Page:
Kubernetes is making automation and orchestration the preferred route for deployment, management, and scaling of cloud applications. To support this increased adoption, there’s now a variety of tools available to monitor cluster and application health. By using a monitoring solution and toolset, engineering teams are able to get insight into the variables impacting performance, whether hosted on-premise or in the cloud.
Goal Planning | Tools
No matter the specific tool, these metrics are important to engineers and system administrators monitoring Kubernetes instances in general:
- Number of active clusters and their histories
- Compute and storage usage metrics
- Various Kubernetes events and their effect on the overall performance of hosted applications
Before you settle on a monitoring solution, It’s essential that you know what each tool is trying to do. You don’t want to find yourself using multiple tools just to strengthen the weaknesses of your favorite option. For example, if your primary goal is speed—no matter the cost—you shouldn’t choose a self-hosted solution with no support channel.
New Relic Kubernetes Monitoring Goals
New Relic One recently launched a joint Kubernetes monitoring experience with Pixie. This combined approach provides telemetry for your Kubernetes instances—without the need for an instrumentation expert. Besides Pixie, New Relic’s core focus is on code-level application performance monitoring (APM).
Datadog Kubernetes Monitoring Goals
In contrast, Datadog aims to provide a managed Kubernetes monitoring experience on behalf of its users. This means engineers focus on the LOC-level scaling of applications while their system monitors the entire stack.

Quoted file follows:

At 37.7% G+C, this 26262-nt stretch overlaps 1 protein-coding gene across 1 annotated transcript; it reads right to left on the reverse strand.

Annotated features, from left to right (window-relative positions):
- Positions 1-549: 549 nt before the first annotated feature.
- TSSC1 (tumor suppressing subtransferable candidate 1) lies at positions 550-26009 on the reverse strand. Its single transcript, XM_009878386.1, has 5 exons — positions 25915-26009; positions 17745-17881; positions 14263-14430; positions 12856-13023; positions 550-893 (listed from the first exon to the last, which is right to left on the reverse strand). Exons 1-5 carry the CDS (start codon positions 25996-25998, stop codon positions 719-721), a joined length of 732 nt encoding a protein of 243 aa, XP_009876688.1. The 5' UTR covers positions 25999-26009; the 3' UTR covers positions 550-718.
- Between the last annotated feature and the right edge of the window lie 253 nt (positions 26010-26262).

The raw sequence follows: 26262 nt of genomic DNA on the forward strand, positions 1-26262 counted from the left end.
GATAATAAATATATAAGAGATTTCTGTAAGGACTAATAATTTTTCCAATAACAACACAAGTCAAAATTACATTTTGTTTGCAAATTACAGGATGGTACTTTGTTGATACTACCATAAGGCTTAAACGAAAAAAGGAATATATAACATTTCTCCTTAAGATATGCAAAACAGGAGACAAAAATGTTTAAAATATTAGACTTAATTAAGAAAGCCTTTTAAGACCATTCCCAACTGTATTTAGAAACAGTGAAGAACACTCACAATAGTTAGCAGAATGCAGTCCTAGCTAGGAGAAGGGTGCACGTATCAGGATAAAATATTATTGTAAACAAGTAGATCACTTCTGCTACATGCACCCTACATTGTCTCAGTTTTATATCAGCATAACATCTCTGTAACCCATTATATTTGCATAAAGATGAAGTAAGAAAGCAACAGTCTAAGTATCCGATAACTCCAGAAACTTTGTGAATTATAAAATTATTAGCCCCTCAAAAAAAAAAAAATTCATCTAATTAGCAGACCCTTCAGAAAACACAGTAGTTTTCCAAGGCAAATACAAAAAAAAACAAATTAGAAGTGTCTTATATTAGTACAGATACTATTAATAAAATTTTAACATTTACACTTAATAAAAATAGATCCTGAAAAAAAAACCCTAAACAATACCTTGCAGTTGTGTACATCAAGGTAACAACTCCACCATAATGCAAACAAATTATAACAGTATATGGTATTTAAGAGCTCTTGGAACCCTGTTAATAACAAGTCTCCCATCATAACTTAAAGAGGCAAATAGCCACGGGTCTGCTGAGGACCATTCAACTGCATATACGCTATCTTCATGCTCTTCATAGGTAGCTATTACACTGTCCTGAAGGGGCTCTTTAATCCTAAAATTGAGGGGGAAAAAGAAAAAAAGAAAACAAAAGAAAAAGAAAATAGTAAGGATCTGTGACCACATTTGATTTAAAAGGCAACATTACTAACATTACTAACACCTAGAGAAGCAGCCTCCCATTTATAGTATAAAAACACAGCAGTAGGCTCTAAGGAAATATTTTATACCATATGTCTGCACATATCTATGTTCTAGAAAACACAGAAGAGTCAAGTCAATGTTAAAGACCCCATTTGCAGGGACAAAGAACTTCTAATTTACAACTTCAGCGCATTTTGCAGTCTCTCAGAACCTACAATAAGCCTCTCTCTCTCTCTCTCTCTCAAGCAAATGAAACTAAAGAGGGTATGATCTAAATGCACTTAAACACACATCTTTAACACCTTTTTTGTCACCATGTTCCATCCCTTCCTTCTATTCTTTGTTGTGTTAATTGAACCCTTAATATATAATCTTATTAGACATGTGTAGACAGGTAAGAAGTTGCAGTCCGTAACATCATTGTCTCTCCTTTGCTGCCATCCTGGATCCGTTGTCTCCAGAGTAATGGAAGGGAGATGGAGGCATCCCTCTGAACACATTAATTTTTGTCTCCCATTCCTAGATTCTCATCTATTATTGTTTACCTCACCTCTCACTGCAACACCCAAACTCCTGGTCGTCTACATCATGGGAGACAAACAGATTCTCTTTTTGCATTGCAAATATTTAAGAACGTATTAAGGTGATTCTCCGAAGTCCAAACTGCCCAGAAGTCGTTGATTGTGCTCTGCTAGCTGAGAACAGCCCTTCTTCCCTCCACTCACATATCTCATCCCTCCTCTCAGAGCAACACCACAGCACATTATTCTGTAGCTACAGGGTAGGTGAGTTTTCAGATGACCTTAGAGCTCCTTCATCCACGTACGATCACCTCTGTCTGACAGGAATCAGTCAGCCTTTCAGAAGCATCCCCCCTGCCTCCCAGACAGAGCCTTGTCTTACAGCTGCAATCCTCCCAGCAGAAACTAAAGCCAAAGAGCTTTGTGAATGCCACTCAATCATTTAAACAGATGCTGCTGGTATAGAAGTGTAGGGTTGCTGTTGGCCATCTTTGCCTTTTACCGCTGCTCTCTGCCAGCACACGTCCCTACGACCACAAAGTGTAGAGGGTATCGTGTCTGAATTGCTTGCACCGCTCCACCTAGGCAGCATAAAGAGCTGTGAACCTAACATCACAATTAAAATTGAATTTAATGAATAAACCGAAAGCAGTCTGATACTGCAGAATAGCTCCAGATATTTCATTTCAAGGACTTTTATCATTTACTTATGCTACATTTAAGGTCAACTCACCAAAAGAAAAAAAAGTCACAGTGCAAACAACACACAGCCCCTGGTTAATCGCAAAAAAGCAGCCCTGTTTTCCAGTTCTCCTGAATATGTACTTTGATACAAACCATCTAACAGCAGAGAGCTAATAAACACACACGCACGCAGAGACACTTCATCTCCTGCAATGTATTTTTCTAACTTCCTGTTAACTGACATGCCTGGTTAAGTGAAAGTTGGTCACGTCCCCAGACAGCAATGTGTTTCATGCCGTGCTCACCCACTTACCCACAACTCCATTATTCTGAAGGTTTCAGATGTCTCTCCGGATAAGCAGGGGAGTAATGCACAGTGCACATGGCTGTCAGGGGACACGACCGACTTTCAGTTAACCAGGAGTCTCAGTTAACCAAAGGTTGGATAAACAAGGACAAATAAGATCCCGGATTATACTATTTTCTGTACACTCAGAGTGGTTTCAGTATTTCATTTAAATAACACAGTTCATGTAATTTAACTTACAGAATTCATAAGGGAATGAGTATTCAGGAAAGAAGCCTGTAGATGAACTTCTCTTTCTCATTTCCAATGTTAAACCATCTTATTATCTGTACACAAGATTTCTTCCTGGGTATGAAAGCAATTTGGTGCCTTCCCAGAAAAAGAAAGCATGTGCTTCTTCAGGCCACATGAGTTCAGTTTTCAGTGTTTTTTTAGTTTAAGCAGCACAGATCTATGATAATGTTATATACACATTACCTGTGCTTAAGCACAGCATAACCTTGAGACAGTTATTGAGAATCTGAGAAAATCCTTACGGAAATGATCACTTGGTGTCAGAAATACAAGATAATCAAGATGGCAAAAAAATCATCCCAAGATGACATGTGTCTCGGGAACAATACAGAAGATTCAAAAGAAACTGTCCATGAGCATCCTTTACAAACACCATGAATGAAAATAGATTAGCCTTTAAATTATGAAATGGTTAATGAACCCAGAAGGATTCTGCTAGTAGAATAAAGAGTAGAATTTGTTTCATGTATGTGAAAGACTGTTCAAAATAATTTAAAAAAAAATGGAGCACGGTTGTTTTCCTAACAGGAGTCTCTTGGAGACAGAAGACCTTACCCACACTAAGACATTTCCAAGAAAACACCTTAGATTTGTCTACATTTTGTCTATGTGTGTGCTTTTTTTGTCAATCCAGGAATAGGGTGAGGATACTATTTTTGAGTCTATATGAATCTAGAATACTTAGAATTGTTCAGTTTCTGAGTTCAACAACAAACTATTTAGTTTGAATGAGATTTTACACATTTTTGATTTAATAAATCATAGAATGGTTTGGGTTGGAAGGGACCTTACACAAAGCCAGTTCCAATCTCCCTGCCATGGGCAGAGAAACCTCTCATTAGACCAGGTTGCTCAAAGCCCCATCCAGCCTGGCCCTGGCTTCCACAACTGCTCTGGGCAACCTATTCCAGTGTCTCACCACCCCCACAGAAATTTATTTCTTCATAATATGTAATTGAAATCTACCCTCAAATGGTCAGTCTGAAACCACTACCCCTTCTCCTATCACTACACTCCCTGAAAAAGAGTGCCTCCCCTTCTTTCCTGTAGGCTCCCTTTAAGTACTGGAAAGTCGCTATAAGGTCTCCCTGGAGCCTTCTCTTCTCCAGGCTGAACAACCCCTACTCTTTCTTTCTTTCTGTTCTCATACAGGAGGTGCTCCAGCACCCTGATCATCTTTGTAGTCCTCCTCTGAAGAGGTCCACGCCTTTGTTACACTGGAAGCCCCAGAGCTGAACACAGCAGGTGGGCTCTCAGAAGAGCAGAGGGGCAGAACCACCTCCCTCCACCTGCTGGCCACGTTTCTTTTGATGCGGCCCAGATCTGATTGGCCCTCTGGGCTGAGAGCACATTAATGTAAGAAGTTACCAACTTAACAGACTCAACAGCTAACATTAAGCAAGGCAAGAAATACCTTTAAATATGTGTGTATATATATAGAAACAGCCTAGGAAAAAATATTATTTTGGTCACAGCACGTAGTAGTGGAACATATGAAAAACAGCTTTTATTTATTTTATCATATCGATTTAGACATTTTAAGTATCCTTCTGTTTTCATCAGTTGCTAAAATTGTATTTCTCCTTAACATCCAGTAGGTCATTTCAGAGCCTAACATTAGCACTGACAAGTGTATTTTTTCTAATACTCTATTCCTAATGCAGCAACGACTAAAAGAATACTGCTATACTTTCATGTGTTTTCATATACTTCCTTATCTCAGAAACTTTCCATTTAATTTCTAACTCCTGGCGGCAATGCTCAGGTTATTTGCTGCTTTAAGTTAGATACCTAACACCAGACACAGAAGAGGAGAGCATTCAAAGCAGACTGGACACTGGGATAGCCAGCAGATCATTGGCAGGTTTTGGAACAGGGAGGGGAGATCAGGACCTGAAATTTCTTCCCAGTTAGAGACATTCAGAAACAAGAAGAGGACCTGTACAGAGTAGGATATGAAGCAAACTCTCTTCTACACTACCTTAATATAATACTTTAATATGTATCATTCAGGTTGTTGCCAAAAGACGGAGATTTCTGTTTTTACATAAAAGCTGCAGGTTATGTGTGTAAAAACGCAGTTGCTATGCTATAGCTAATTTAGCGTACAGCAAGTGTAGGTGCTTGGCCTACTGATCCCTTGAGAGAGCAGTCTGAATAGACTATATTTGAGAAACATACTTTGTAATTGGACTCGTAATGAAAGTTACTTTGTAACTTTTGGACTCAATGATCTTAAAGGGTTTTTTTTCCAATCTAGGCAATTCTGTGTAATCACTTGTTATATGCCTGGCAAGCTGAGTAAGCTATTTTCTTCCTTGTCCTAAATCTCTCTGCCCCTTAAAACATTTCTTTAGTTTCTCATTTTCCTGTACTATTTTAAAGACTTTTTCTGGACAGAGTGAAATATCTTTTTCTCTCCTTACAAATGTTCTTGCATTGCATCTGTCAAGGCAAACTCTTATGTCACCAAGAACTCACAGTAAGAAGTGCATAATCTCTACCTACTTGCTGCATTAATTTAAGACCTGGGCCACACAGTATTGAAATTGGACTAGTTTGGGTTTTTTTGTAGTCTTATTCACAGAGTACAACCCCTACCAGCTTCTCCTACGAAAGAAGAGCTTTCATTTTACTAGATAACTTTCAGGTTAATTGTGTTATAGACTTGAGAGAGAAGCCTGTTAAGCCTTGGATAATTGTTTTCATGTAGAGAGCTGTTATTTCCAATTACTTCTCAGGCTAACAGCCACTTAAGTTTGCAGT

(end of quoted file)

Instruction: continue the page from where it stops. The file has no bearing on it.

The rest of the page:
Datadog vs New Relic: Initial Setup
When deciding between Datadog or New Relic, the setup process should be carefully considered. As an example, a user-friendly setup process will be highly beneficial to nontechnical stakeholders, but that may not be your absolute priority.
Setting Up New Relic
The New Relic (Pixie) installation begins once you submit your work email via the Start Now form on the site. The easiest way to start monitoring a Kubernetes cluster is by clicking the Guided Install menu option. Kubernetes is clearly labeled, along with Docker, Linux, and Windows environments.
Once you select Kubernetes, the guided setup will prompt you to fill in your Helm file details (cluster and namespace identifiers). Next, select the variables you want to monitor: logs, events, state data, and any Prometheus endpoints.
That concludes the configuration process, which generates a manifest file or Helm config scripts that you must run to finalize the installation. The Helm 3 code generated looks something like this:
Once the commands are running successfully, New Relic starts listening for data from your specified cluster.
Setting up Datadog
Datadog’s setup procedure includes the installation of an agent into your target cluster through either Helm, DaemonSet, or the Datadog Operator service. The Helm setup process is similar to New Relic’s, except you populate the resulting command file manually. This option offers more control over the spectrum of variables that push data to your dashboards. However, manually setting things up may be problematic for nontechnical users.